Are all our hungers satisfied … are we reaching hungry readers? by Clare Weiner
Time flies: I'm sitting here re-writing my blog post, since all references to Lent are now definitely old news. Alleluia!
A jumping-off point for a blog piece is always useful, and I'd used as a starting point a phrase from the Lent Book I read this year, which followed the Lord's Prayer, a different sentence each week. The phrase is from the section 'Give us this day our daily bread', in which we considered God's provision for human needs. The greatest human need, bought for us on Good Friday, is the gift of eternal life … and the writer, leading up to this, says that 'All our hungers are satisfied in Jesus…'
This is a theological statement, and a wide-ranging one. I had a think about it, and came up with Mary's song, where she states 'he has satisfied the poor, and the rich he has sent hungry away …' (Luke 1 vv. 46-55) and that other song, in the Old Testament, Hannah's song after the birth of her son, Samuel (1 Sam. 2 vv.1-3). In Hannah's case, her hunger to be accepted as a 'real woman', only to be satisfied if she gave birth to a baby and hopefully a male one, was indeed satisfied after much prayer by God's gift. In Mary's case, the hunger was not for a child … it appears from the song that possibly Mary already had a concern or hunger for the poor and the marginalised, we might even make a guess that this was in part why she was given the amazing task and honour of becoming the mother of the Messiah. A messiah who would not be a rich and powerful king, alienated from his people, but one who ruled 'justly, loved mercy, and walked humbly with God' (Micah 6 v. 8).
As writers, what do we hunger for? As our Chair, Philip Davies, mentioned in his letter (Spring Magazine), writers are often almost overly concerned to 'get published'. So is publication an end in itself? Do we need recognition, to complete ourselves?
Isn't creation possibly an end in itself? Can writing be the 'therapy' which assembles and makes sense of thoughts? And not necessarily something which needs to be sent out into the world to find readers? Aren't our hungers already satisfied by the knowledge that we have eternal life through Jesus? Is that not what we have been celebrating over the Easter season?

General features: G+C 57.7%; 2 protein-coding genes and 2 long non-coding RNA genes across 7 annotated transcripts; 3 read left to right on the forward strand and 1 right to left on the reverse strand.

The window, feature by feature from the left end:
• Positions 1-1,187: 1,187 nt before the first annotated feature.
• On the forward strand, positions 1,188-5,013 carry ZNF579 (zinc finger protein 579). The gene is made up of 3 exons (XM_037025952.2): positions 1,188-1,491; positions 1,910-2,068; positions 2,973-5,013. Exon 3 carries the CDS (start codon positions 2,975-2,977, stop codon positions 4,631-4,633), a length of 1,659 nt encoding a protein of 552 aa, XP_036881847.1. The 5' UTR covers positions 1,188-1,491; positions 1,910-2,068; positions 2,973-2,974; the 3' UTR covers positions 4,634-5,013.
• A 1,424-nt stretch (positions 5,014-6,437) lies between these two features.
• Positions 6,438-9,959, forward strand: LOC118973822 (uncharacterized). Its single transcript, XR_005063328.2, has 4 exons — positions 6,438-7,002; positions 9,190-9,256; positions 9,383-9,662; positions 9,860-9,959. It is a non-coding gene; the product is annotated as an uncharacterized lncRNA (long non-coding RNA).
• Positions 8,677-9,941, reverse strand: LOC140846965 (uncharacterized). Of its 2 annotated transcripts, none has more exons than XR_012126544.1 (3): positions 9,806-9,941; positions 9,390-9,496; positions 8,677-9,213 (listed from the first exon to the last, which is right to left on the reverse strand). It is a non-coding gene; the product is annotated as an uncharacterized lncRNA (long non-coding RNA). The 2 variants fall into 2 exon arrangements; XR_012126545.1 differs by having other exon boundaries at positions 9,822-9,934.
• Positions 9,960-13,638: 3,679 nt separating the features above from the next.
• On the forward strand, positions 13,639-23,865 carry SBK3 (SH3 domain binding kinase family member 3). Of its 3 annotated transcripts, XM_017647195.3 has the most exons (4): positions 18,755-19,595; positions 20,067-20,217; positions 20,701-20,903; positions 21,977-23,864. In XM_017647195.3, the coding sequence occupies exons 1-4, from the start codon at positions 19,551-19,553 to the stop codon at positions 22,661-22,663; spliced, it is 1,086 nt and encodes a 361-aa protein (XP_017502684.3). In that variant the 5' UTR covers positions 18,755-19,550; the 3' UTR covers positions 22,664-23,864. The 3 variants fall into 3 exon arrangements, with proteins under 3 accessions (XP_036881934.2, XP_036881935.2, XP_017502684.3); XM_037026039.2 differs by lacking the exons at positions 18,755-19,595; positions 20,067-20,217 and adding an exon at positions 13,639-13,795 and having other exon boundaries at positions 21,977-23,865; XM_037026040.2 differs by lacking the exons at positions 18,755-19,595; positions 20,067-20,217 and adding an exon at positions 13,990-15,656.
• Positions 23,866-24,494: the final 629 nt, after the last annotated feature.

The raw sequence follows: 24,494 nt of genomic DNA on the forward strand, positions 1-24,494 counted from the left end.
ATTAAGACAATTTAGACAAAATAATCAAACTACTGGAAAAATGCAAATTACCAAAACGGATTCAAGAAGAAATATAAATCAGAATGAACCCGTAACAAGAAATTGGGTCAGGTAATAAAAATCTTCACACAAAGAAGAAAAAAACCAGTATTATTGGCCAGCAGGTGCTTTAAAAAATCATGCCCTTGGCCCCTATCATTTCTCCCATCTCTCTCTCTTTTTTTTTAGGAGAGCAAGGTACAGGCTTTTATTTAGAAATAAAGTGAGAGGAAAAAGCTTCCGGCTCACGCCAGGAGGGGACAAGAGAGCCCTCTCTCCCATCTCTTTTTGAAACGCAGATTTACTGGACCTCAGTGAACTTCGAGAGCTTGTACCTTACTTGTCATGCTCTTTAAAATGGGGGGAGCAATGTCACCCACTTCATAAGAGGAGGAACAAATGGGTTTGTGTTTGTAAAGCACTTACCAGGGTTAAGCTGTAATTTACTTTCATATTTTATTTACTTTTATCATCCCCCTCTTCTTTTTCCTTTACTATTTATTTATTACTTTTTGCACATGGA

And have you ever felt that a passive verb which is made up of 'getting' plus a participle is hungry for a neater, more active, less needy way to express itself?
Publication - to spread the news … to make it public. A great feeling, to see our books as real objects, even greater to be unable to count readers, there are so many … Creativity itself is a hunger or desire: the desire to make patterns from disparate objects or thoughts. Creativity is also a quality or aspect of our God. All we do is like mere imitation of what he has done, using his bright materials to create meaningful patterns. And there are hungers out there, people hungry to make a meaningful pattern from a chaotic world. Possibly never more so.
Published we may be, but reaching readers? There's another question: are we 'getting the word out'? Is our writing a gift used to God's purpose? Does it satisfy our hunger - or the reader's?
About the Author
She has 3 grown children, no grandkids, 3 cats and a long-suffering husband, was born a Londoner, studied in Newcastle, and now lives in Oxford. To escape the compulsion of writing, she is also a painter, likes gardening, spending time with friends (& retail therapy), and helps organise her church walking and Exploring Spirituality groups.